# Патент USA US3100302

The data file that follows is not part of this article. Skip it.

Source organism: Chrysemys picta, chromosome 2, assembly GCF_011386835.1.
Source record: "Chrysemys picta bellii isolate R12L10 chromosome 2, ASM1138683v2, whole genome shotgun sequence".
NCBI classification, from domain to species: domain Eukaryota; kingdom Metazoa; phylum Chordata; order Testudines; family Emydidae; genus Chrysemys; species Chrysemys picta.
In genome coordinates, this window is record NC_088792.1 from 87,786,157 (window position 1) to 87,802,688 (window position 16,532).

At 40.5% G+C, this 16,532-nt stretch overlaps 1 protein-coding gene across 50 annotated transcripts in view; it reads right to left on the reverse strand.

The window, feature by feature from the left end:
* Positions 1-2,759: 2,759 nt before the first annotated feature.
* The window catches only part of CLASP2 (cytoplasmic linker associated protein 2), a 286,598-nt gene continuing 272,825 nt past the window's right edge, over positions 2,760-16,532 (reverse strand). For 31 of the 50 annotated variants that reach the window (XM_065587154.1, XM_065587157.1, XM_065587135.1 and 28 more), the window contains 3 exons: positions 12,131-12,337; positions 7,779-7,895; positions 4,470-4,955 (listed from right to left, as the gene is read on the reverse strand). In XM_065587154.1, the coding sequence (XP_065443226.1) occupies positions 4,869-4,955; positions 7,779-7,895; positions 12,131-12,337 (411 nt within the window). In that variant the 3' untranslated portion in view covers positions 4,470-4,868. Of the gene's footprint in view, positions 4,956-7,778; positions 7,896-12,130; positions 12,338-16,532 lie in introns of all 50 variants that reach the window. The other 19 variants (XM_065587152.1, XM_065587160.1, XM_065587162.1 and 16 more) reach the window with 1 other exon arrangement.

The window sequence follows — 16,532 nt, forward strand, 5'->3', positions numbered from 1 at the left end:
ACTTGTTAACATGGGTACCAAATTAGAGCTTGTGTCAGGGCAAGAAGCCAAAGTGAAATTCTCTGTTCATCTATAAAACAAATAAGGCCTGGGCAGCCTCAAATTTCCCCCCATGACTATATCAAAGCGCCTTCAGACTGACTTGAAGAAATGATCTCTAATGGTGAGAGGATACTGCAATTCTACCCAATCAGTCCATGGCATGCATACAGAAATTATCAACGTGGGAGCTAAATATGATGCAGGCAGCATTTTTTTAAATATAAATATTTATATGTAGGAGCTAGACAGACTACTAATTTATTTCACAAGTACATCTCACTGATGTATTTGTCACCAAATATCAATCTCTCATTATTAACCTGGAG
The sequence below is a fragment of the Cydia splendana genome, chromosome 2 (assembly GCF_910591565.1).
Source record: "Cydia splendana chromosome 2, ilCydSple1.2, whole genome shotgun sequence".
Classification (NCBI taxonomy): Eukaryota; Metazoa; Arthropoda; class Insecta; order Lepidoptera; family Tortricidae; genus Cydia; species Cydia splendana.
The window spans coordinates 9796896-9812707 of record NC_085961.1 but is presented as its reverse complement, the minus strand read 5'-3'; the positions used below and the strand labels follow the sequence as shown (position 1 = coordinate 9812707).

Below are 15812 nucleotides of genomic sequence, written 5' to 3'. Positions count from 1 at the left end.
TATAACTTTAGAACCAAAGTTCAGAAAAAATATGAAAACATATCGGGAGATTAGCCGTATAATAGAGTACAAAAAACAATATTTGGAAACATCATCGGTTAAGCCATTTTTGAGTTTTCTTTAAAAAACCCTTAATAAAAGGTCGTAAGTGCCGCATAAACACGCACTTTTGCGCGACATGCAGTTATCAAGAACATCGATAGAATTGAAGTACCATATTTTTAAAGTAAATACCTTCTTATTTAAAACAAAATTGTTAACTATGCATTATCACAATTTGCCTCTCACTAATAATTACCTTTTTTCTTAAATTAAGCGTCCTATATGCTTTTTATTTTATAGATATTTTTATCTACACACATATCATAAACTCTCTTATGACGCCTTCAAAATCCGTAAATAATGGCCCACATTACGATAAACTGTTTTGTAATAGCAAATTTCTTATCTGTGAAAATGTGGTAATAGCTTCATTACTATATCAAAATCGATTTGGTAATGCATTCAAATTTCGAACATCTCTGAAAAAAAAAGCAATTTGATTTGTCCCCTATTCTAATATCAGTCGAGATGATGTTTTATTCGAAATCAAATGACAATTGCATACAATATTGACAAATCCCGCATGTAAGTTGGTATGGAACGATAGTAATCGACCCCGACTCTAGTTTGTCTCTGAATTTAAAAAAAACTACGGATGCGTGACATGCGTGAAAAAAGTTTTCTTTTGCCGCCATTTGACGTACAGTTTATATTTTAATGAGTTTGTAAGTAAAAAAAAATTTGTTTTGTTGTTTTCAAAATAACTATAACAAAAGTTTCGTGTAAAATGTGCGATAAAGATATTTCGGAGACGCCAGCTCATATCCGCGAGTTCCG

код для вставкиAug- 6, 1963 J. REINES 3,100,297 FUNCTION GENERATORS Filed June 28, 1961 3 Sheets-Sheet 1 GA_>TE ATTORNEY Aug. 6, 1963 3,100,297 J. RElNEs FUNCTION GENERAToRs Filed June 28, 1961 5 Sheets-Sheet 2 10111 ( 0 FIG.2a -5-4-5-2-1012545 if FIG.2b 10111 FIG. 3 b +5 Cu'ßZfum-qm FIG. 3u 0-5-4-3-2-1012345 Aug» 6, 1963 J. RElNEs 3,100,297 FUNCTION GENERAToRs Filed June 28, 1961 3 Sheets-Sheet 3 O i 2 3 4 5 6 7 8 FIG.40 O 1 2 5 4 5 6 7 8 'r FlG.5b United States Patent O ”"ICC 1 BAM-,297 Patented Aug. 6, 1963 2 FIGURE 2, consisting of FIGS. 2a and 2b, is a dia gram illustrating the genera-tion of an autocorrelation 3,100,297 FUNCTEÜN GENERATÜRS function of a digital input signal. FIGURE 3, consisting of FIGS. 3a ‘and 3b, is a dia gram illustrating the generation of the cross-correlation function of two digital input signals. FIGURE 4, consisting of FIGS. 4a and 4b, is a dia .ïose Reines, Crompond, NX., assigner to internationd Business Machines Corporation, New York, FLY., a corporation of New York Filed .lune 28, 15961, Ser. No. 126,311@ 7 Claims. (Cl. 349-174.129 gram illustrating the generation of an autocorrelation function of an analog input signal. particular, to apparatus for generating autocorrelation 10 FIGURE 5, consisting of FIGS. 5a and 5b, is a dia functions and cross-correlation functions. gram illustrating the generation of the cross-correlation function of two analog input signals. Autocorrelation function and cross-correlation func This invention relates to function generators and, in The function generator shown in FIGURE 11 contains tion generators are useful in many arts where signals " -.\representative of physical objects are to be analyzed, such two recycling magnetic tape record loops 2 and 4, of *as character recognition and seismographic record identi different lengths. The record loops are driven in a clock ñcation. wise direction at the same speed by a motor 6 and a similarity between the functions. The autocorrelation function D(t’) of an input time pulley 8i. Two idler pulleys 16 are used to maintain tape tension. The input functions are recorded on the magnetic tape record loops by read in heads 12 ‘and 14, and read out of the record loops by heads 16 and `1S. Since the records diiïer in length, data recorded on corresponding portions varying function f(t) is defined as the sum of the prod of the records is presented to the read out heads at differ The autocorrelation :function of a function is a meas ure of the similarity between the function and itself, shifted through various displacements; while the cross correlation function of two functions is a measure of the ent relative times during successive cycles. That is, dur ucts of the function and the function displaced in time, 25 ing successive revolutions (cycles) of the records, data and for discrete (digital) input function is Written: on the longer record 12 is presented to its read out head 16 at successively greater time displacements from the time that the corresponding data on the shorter record Fora continuous (analog) input function, the autocorre 30 14 is presented to its read out head »18. Thus, «the dif ference in record length causes incremental time displace lation function is written: ments between the recorded data, corresponding to t’ in the above formulas. When autocorrelating, a single time-varying input The cross-correlation function C(t’) of two input time function f(t) is applied to its read in head 12 and simul varying functions f(t) and g(t) is deñned as the sum of the products of one function and the other function, dis 35 taneously to the second read in head 14 through a closed switch 20. The stored function f(t) is presented to placed in time and, for discrete (digital) input functions, both read out heads 16 and 18 simultaneously during the is written: first cycle. Since one record 4 is longer than the other record 2, the stored function f(t) arrives at the read out C<V>=Zfo+r>g<t> t 40 heads 16 and 18 with a time `displacement of one incre ment (corresponding to t’=l in the formula) during the second cycle. During successive cycles, the time dis placement t’ increases discretely and, in this manner, all `displacements are generated. For continuous (analog) -input functions, the cross-corre lation function is written: When cross-correlating, the switch 20 is open and two The present invention resides in the discovery of simple 45 time-varying input functions f(t) and g(t) are applied and unique apparatus for sequentially generating time to their corresponding records. The apparatus operates shifted functions and, from these functions, generating in the manner described above to incrementally displace either the autocorrelation function or the cross-correla (delay) the function f(t) with respect to the function g(t). tion function of the input function(s). The output signals from the read out heads 16 and An object of this invention is to provide an apparatus 50 18 are applied to a multiplier 22. for generating either autocorrelation functions or cross When autocorrelating, the multiplier output represents f(t-l-t’)~f(t); and when cross-correlating the multiplier output represents correlation functions. Another object of this invention is to provide an appa ratus for generating either autocorrelation functions or J‘U-H') 'g(f) 55 cross-correlation functions with the same structure. All outputs of the multiplier that are generated during A further object of this invention is to provide an one cycle (one revolution of the tapes) are summed in apparatus for generating either autocorrelation functions an integrator (accumulator) 24, and’represent or cross-correlation functions of either digital or analog time-varying input functions. Another object of this invention is to provide an appa 60 EfttJfw-f# t ratus for repeatedly generating a plurality of time-vary when autocorrelating (digital input function) and ing signals, each displaced in time with respect to the other, where the displacement is different during succes Zfcafwngt t sive generations. 65 The foregoing and other objects, features and advan when cross-correlating digital input functions for the tages of lthe invention will be apparent from the following particular displacement t’ that corresponds to the cycle. more particular description of a preferred embodiment of (Obviously, lfor analog input functions, the inte the invention as illustrated in the accompanying drawings. grator output represents either ff(t-l-t’)~f(t)dt or `In the drawings: 70 ff(f+í')'s(í)df») FIGURE 1 is a diagram of a preferred embodiment of the invention. The integrator output is sampled between cycles by gate 26 at the occurrence of a signal on a lead 28. This 3,100,297 signal is also applied through a delay 30 to reset the the displaced function f(t-1) resulting in a cross-cor integrator 24 after sampling. The timing is simpliñed by relation function surn of 1. FIGURES 4 and 5 are equivalent co FIGURES 2 and using records Whose overall lengths are at least double the length required to record the input functions. In this case, the input to the shorter record 14 is also applied to a gate generator 32 which develops a rectangular volt age waveshape beginning with the first element of the function and whose duration equals one half of the record cycle. A diiferentiator 34 generates a timing signal on a lead 36 at the termination of the gate generator output 10 signal. This timing signal is regenerated after each cycle ‘and applied on the lead 28 to sample the gate 26 and to subsequently reset the integrator 24. The signal can be regenerated .in many Ways. One simple technique is shown, wherein the signal is recorded on a separate channel on the shorter record by means of a read in head 38 and read out after each cycle by a read out head 40. -Each output of the gate 26 corresponds to an autocor 3 for analog input functions. ln FIGURE 4a, an an ialog “sawtooth” signal f(t) is autccorrelated to provide the waveshape shown in FlGURE 4b. The waveshape shown in FIGURE 5b results from cross-correlating the analog input signals f(t) and g(t), representing a saw rtooth signal and a rectangular signal, as shown in FIG URE 5a. The presen-t invention provides a function generator «that is suitable for generating autocorrelation functions and cross-correlation functions of digital or analog input functions. The generator is comprised of Itwo cyclically operable records, such as magnetic tape loops, and a simple `electronic circuit. This invention can be used in many applications Where an economical correlation function generator is required for signal analysis. While the invention has been particularly shown and' relation function sum or a cross-correlation function sum 20 described with reference to a preferred embodiment corresponding to a particular time displacement t'. ThuS, thereof, it will be understood by those skilled in'the art that various changes in form aand details may be a sequence of outputs from 4the gate represents the entire made `therein Without departing from Kthe spirit and scope autocorrelation :function or cross-correlation function of of the invention. the input function(s). After a number of cycles that is What is claimed is. sufficient to return the records to their original phase rela 25 l. An appanatus comprising, in combination: a plu tionship, the output function is complete and further op rality of cyclically-movable records Where .the length of eration of the apparatus causes the output function to be at least one record is different from «the length of at ' repeated. «least 'one other record; read in means for storing data on Obviously, many modifications of the apparatus shown in FIGURE l may be made without detracting from its 30 'the records; read out means for sensing the data stored operation. For example, the records may differ in length on the records; and means for continuously moving the by a multiple of t’ and all outputs are still generated, but records at the same linear speed to cyclically present the records to the read out means such that corresponding in a different sequence. Furthermore, the positions of the read in and read out heads as well as the direction of areas on the records are presented rto the read out means record movement may be altered without changing the 35 at different relative times during successive cycles. sequence of output signals, but the relative time cf occur 2. An apparatus comprising, in combination: a ñrst rence of the output signals is altered. If desired, the posi tions of the heads can be adjusted such that the first output sum corresponds to the most positive displacement t', and successive output sums correspond to incrementally de 40 cyclically~movable record; a second cyclically-movable creased displacements, until the most negative displacement record having a length that is different from the lirst record; read in means for storing data on the records; read out means for sensing the data stored on the records; and means for cyclically presenting fthe records to the is obtained. The invention will now be further described with respect read out means at the same continuous linear speed such that the time of presenting an area on the first record to the timing diagrams shown in FIGURES 2 through differs from the time of presenting the corresponding -5 which illustrate its operation when generating auto 45 area on the second record by a different amount during correlation functions land cross-correlation functions of successive cycles. sample digital and analog input functions. 3. An apparatus comprising, in combination: a first FIGURE 2. illustra-tes the operation of the invention continuous cyclically-mouable record; a second continuous when generating the autocorrelation function of a digital cyclically-movable record that is different in length from input function. By way of example, the input function 50 the first record; read in means for storing data on the f(t) (uppermost waveshape in FIGURE 2er) is shown to record; readout means for sensing the data stored on the represent the binary -word 10111. The remaining wave» records; and means for cyelically presenting the records shapes in FIGURE 2a represent this function -with time to the read out means at the same linear speed, whereby displacements t' varying from -5 to +5. The result corresponding areas on the records are presented to the ing autocorrelation function is shown in FIGURE 2b. 55 read out means at different relative times during suc The surn corresponding to each displacement t’ can be cb cessive cycles due to the difference in length of the served to correspond to the sum of the “l” elements of the records. input function which coincide in time with the “l” ele 4. An apparatus comprising, in combination: a first Lments of the displaced function. Dotted lines have been magnetic tape loop; a second magnetic tape loop that drawn corresponding to the “l” elements of the input func 60 is different in length from the first tape loop; means for tions f(t) to simplify the observation of the sums. For cyclically moving both tape loops at the same linear example, when t'=-2, it can be seen that the ñrst and speed; read in means for magnetically storing data on third elements of the input function ,4(1‘) coincide in the tape loops as the `tape loops are moving; and read time with the third and fifth elements of the displaced out means for sensing the magnetically stored data on function f(x‘--2), resulting in an autocorrelation function 65 both tape loops as the tape loops are moving, whereby sum of 2. the data stored on corresponding area-s on the tape loops ‘FIGURE 3 illustrates the operation of the invention is presented to the read out means at different relative when cross-correlating -two digital input functions: f(t) 'times during successive cycles. and g(t) shown, by Way of example, in FIGURE 3a to be 5. An apparatus comprising, in combination: a first 1011‘1 and 11001, respectively. The input cross-correla 70 record loop; a second record loop that is different in tion function shown in FlGU-RE 3b contains constituent length from the first record loop; means for cyclically sums that are obtained by comparing the displaced func moving both record loops at fthe same linear speed; read in means for storing data on fthe record loops yas the record tion f(t-}-t’) «with the function g(t). For example, when ' {___-1, it can be seen that the second element of the loops are moving; and read out means for sensing the function g(t) coincides in time with the third element of 75 data stored on both record loops as Athe record loops are 3,100,297 moving, whereby the data stored in corresponding areas on the tape loops is presented to .the read out means at different relative times during successive cycles. 6. An apparatus comprising, in combination: a first for sensing the data stored on the records; and means for repeatedly presenting each record to (the read ont means at the same speed of data presentation, whereby corre sponding data on the records is sensed with a timed cyclically-movable record lllaving a first storage time~ 5 relationship that is diiîerent dur-ing successive sensings. length; a second cyclically-molvable record having a References Cited in the ñle of this patent storage time-length that is dilîerent from the storage time length of »the ñrst record; read in means for storing in UNITED STATES PATENTS formation on both records; read out means for sensing the information stored on both records; and means for 10 repeatedly presenting each record to the read out means at the same speed of data presentation, whereby corre -sponding data on each record is presented to the read out means at different relative times during successive presentations. 15 7. An apparatus comprising, in combination: a plu nality of cyclically-movable records where the storage 2,794,965 2,864,556 Yost ________________ __ June 4, 1957 Raymond ____________ _.. Dec. 16, 1958 3,018,962 3,045,916 Jones et al. ________ -..1__ Ivan. 30, 1962 Downes ____________ ___ July 24, 1962 OTHER REFERENCES “A High Speed Correlator,” Bell et al., JRE Thans aotions-Electronic Computers, June 1954, page 3l relied upon. :time-length of at least one record is different from the “A Computer for Correlation Functions,” Brooks et el., storage time-length of at least one other record; read in The Review of Scientific Instruments, vol. 23, No. 3, means for storing data on the records; read out means 20 March 1952, 121-126 relied upon.